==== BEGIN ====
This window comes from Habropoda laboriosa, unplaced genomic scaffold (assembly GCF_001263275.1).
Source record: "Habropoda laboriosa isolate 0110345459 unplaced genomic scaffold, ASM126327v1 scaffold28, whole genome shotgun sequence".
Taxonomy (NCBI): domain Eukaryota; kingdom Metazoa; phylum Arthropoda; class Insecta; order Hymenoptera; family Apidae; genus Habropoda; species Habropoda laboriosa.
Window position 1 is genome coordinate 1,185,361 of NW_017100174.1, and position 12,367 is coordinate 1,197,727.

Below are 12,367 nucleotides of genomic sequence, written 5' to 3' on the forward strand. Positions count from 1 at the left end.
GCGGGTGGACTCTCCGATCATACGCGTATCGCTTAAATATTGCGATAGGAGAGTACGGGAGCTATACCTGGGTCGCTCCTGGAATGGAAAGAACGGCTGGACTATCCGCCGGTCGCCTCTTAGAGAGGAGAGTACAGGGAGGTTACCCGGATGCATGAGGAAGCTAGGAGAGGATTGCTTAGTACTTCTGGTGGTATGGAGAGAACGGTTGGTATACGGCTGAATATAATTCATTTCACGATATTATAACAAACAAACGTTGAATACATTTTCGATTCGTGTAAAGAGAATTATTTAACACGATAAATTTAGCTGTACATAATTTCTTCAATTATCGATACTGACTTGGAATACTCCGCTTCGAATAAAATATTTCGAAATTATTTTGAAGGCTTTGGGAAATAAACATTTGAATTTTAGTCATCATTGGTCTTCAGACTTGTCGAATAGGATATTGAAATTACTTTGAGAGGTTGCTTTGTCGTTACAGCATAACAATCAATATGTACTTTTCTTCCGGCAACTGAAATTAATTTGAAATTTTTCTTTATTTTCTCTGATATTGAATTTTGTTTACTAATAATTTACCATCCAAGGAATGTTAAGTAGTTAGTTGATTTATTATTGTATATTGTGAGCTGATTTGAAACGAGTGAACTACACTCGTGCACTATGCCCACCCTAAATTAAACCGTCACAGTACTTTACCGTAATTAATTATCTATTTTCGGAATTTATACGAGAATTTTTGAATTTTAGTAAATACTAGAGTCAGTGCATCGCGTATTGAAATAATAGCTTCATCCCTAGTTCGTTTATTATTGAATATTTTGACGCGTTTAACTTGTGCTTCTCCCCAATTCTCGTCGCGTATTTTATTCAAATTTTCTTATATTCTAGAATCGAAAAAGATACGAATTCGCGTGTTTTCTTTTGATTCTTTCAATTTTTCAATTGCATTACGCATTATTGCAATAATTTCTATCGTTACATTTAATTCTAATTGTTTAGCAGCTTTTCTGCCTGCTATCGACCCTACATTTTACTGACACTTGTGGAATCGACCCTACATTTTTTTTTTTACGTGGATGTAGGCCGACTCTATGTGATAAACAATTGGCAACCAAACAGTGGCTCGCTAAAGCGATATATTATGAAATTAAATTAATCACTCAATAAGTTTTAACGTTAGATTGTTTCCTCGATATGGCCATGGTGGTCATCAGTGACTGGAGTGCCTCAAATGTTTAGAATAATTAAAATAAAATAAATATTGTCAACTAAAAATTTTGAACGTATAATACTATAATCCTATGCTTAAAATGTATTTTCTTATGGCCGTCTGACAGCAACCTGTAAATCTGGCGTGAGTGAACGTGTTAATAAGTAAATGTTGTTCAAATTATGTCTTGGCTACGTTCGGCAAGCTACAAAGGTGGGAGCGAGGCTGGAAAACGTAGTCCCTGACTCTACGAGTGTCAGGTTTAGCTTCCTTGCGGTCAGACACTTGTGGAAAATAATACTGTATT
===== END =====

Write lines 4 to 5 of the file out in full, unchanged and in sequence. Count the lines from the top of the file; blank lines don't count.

Window position 1 is genome coordinate 1,185,361 of NW_017100174.1, and position 12,367 is coordinate 1,197,727.

Below are 12,367 nucleotides of genomic sequence, written 5' to 3' on the forward strand. Positions count from 1 at the left end.